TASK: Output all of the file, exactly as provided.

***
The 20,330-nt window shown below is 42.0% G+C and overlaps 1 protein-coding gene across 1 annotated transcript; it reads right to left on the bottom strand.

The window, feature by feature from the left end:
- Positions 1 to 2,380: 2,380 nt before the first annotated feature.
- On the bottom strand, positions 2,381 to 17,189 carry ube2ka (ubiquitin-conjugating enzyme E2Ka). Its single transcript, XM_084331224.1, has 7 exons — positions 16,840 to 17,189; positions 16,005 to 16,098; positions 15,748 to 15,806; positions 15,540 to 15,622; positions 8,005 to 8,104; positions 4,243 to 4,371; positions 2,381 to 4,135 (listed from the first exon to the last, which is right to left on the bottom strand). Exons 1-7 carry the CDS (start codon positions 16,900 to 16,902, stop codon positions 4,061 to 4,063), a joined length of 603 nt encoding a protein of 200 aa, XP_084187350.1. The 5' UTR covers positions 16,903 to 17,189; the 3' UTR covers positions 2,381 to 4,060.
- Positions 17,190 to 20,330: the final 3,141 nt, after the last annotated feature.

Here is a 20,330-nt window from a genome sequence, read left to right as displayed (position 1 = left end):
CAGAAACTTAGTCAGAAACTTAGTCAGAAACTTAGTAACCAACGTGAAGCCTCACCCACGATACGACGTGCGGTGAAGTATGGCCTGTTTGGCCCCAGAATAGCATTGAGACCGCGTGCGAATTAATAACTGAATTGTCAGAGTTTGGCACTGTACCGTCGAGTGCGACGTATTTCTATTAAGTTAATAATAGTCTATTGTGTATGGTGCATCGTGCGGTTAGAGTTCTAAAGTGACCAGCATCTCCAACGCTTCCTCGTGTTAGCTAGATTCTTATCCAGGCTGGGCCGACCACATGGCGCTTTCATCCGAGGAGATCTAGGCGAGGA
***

The 20,330-nt window shown below is 42.0% G+C and overlaps 1 protein-coding gene across 1 annotated transcript; it reads right to left on the bottom strand.

The window, feature by feature from the left end:
- Positions 1 to 2,380: 2,380 nt before the first annotated feature.
- On the bottom strand, positions 2,381 to 17,189 carry ube2ka (ubiquitin-conjugating enzyme E2Ka). Its single transcript, XM_084331224.1, has 7 exons — positions 16,840 to 17,189; positions 16,005 to 16,098; positions 15,748 to 15,806; positions 15,540 to 15,622; positions 8,005 to 8,104; positions 4,243 to 4,371; positions 2,381 to 4,135 (listed from the first exon to the last, which is right to left on the bottom strand). Exons 1-7 carry the CDS (start codon positions 16,900 to 16,902, stop codon positions 4,061 to 4,063), a joined length of 603 nt encoding a protein of 200 aa, XP_084187350.1. The 5' UTR covers positions 16,903 to 17,189; the 3' UTR covers positions 2,381 to 4,060.
- Positions 17,190 to 20,330: the final 3,141 nt, after the last annotated feature.

Here is a 20,330-nt window from a genome sequence, read left to right as displayed (position 1 = left end):
CAGAAACTTAGTCAGAAACTTAGTCAGAAACTTAGTAACCAACGTGAAGCCTCACCCACGATACGACGTGCGGTGAAGTATGGCCTGTTTGGCCCCAGAATAGCATTGAGACCGCGTGCGAATTAATAACTGAATTGTCAGAGTTTGGCACTGTACCGTCGAGTGCGACGTATTTCTATTAAGTTAATAATAGTCTATTGTGTATGGTGCATCGTGCGGTTAGAGTTCTAAAGTGACCAGCATCTCCAACGCTTCCTCGTGTTAGCTAGATTCTTATCCAGGCTGGGCCGACCACATGGCGCTTTCATCCGAGGAGATCTAGGCGAGGA